Previous study had shown that the occurrence of migraine after cerebral angiography was related to meningeal vasodilation [9]. Studies had reported that patients underwent cerebrovascular interventional therapy had a higher incidence of headache than cerebral angiography [3, 7]. The occurrence of headache during cranial embolization has been attributed to vessel distension occurring with balloon inflation, which stimulates pain receptors in the vessel wall, producing focal areas of referred pain [22,23,24]. Theoretically, it can also occur with contrast injection, if the pressure within the vessel is enough to reach the threshold of mechanical stimulation of pain receptors [7]. In the cerebral angiography group and coronary intervention group of our study, the intraoperative headache occurred within 1 h after the beginning of the procedure, the duration time was less than 1 h. Most of the patients had mild to moderate throbbing headache, and the headache characteristics were similar to 8.1.1.1 immediate NO donor-induced headache in ICHD-3 [13, 25, 26]. There were no statistical differences in onset time, duration and VAS of postoperative headache among cerebral angiography group, coronary intervention group and extremities arterial intervention group, and most of the headaches were throbbing, suggesting that the cause of headache might be as hypothesized by Ramadan-the catheter or the contrast material activate platelets or damage the vascular endothelium thereby resulting in the release of vasoactive substances such as nitric oxide (NO) or serotonin (5-HT) which have been implicated in the pathogenesis of vascular headache [2]. In our study extremities arterial intervention group had no intraoperative headache. The probable explanation is that during cerebral angiography and coronary intervention, catheterization and/or contrast agents pass through the brachioid trunk and the aortic arch, damaging and inducing vascular endothelial cells to produce vasoactive substances (such as NO, 5-HT, etc.). These vasoactive substances may enter the brain via the carotid and/or vertebral arteries and cause headache. In our study, 97.2% (69/71) of patients in extremities arterial intervention group underwent lower extremity arterial intervention and 91.5% (65/71) were transfemoral approaches. Catheters and contrast agents mostly did not pass through the brachioid trunk and the aortic arch. In addition, since the lower extremity arteries are relatively far away from the brain, the vasoactive substances produced by the injury-induced vascular endothelial cells during the interventional procedure are rapidly metabolized and absorbed instead of entering the brain. The mechanism of cerebral angiography headache is unknown, and no related animal experiments have been conducted to explore the mechanism. In the future, more studies are needed to pay attention to the mechanism.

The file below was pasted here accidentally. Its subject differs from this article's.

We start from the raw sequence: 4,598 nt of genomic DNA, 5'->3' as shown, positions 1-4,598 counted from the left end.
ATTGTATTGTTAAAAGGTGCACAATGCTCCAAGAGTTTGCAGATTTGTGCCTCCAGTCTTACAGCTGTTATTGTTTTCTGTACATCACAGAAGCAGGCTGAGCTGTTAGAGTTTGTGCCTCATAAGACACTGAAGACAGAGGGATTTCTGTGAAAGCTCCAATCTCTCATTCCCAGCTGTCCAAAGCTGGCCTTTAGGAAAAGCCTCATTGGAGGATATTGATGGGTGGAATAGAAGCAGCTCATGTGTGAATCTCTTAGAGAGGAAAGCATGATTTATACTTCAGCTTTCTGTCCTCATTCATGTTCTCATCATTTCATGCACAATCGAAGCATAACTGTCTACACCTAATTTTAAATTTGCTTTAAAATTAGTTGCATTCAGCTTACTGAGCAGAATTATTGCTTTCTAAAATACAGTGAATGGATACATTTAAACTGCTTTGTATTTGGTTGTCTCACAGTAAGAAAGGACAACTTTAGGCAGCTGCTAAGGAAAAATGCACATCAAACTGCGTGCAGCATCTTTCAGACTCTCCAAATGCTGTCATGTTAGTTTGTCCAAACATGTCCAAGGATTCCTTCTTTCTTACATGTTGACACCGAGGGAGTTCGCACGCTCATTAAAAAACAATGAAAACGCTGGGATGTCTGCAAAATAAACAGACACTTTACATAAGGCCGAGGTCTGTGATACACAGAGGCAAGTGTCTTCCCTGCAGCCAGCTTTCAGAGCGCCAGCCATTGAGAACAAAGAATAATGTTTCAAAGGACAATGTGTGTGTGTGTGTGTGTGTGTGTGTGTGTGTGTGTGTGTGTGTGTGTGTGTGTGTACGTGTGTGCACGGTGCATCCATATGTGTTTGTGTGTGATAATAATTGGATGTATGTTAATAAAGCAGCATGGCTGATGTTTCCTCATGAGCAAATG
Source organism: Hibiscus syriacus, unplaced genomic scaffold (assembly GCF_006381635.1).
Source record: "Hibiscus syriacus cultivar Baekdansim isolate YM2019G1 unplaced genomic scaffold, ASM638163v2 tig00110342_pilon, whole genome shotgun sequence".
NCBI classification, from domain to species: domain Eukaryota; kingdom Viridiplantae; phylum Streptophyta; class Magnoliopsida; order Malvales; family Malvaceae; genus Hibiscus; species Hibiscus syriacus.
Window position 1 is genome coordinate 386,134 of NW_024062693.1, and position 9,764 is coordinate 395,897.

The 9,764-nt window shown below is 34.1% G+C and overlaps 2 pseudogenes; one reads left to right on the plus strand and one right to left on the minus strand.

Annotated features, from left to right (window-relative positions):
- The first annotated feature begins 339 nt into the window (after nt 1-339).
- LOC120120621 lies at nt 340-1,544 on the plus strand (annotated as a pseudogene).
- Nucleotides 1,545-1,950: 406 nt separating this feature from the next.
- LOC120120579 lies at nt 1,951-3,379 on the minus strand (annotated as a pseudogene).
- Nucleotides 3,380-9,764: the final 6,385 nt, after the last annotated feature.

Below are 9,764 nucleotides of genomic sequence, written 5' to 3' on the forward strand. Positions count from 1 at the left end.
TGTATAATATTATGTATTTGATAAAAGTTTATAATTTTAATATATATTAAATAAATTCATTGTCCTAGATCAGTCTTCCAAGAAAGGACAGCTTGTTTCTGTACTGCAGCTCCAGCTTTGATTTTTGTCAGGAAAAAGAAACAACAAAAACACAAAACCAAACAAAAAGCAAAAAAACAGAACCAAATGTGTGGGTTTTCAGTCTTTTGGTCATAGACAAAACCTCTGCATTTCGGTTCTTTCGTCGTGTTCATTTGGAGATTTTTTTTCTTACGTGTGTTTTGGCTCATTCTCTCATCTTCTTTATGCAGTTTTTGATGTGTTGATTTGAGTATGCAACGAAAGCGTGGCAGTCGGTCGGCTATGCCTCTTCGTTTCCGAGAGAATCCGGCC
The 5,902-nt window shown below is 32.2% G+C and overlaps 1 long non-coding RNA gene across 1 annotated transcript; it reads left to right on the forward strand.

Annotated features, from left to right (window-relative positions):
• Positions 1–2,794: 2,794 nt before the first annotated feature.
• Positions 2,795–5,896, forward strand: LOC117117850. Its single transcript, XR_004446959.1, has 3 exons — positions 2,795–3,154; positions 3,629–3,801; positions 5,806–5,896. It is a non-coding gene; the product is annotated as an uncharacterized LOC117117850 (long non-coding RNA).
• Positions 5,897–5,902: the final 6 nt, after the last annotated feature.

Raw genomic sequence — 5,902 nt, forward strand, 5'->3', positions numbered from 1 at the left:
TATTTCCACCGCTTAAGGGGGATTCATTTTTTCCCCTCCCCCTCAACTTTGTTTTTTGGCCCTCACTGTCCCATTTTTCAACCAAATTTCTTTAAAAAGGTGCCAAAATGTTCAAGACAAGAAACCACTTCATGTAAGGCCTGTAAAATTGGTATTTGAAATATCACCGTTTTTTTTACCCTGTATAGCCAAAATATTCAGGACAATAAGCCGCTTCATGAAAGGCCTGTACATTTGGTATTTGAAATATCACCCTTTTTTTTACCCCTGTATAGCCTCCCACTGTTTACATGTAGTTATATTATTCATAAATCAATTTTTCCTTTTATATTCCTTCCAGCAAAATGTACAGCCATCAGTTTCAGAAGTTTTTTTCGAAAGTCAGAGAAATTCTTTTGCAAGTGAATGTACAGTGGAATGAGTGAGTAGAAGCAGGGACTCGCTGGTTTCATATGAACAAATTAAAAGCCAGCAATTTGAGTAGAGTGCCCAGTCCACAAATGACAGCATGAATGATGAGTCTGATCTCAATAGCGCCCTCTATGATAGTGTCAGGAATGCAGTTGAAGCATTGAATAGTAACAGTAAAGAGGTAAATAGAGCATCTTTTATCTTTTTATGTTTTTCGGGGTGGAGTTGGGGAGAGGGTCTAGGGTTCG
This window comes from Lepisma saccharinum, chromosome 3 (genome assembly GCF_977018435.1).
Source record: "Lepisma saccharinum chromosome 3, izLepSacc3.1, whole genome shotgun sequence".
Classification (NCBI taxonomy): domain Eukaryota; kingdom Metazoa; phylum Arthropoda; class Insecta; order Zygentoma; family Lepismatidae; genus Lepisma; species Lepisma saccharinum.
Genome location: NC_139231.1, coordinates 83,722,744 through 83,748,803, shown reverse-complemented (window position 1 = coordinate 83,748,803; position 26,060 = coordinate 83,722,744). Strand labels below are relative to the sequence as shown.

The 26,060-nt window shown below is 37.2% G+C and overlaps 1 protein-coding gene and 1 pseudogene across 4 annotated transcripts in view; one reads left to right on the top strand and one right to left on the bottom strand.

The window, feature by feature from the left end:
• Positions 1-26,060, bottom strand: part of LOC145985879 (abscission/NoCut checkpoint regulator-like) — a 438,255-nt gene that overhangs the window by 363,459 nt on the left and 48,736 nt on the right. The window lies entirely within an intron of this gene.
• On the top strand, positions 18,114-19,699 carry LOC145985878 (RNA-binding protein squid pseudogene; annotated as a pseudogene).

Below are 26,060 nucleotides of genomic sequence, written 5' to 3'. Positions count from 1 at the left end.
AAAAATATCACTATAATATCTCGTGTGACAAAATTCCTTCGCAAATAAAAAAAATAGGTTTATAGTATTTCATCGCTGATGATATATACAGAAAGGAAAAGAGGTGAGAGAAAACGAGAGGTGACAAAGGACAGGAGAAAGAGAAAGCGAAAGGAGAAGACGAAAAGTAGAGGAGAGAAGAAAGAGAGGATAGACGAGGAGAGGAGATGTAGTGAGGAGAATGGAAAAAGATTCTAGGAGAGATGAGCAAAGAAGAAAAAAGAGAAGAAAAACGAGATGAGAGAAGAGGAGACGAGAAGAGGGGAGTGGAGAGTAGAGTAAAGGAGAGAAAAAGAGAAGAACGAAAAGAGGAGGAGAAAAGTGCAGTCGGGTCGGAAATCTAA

In ICHD-3, diagnostic criterion A in 6.7.2 is “Any new headache fulfilling criterion C”. criterion C1 is “headache has developed during or within 24 hours of the angiography”. Both our study and previous reports have confirmed the headache during the procedure [3, 4, 7]. In the study of Aktan [4], of all patients who developed angiography headache, 23.8% (10/42) was during the procedure, 61.9% (26/42) was within 24 h after the procedure and 45.2% (19/42) was within 2–7 days after the procedure. The onset time of headache in these 45.2% patients was not within the time range defined by criterion C1. In our study, headache still occurred in 13 patients within 2–14 days after the procedure, accounting for 54.2% (13/24) of the total headache patients, and these 54.2% patients was also not within the time range defined by criterion C1. Figure 4 shows the cumulative frequency distribution of patients with cerebral AH at each follow-up time point in our study. Patients with cerebral AH during the procedure was 33.3% (8/24), up to 24 h after the procedure, the patients with cerebral AH accounted for 62.5% (15/24) of the total number of patients with cerebral AH, up to 3 days after the procedure and up to 7 days after the procedure, the patients with cerebral AH accounted for 70.8% (17/24) and 87.5% (21/24) respectively. According to our results, C1 criteria only included 62.5% of patients with cerebral AH. If the time specified in the criterion C1 is extended to 1 week after the procedure, 87.5% of patients with headache can be included, which will significantly improve the sensitivity of the criterion C1. Therefore, we suggest that the criterion C1 should be changed to: headache has developed during or within 7 days of the angiography.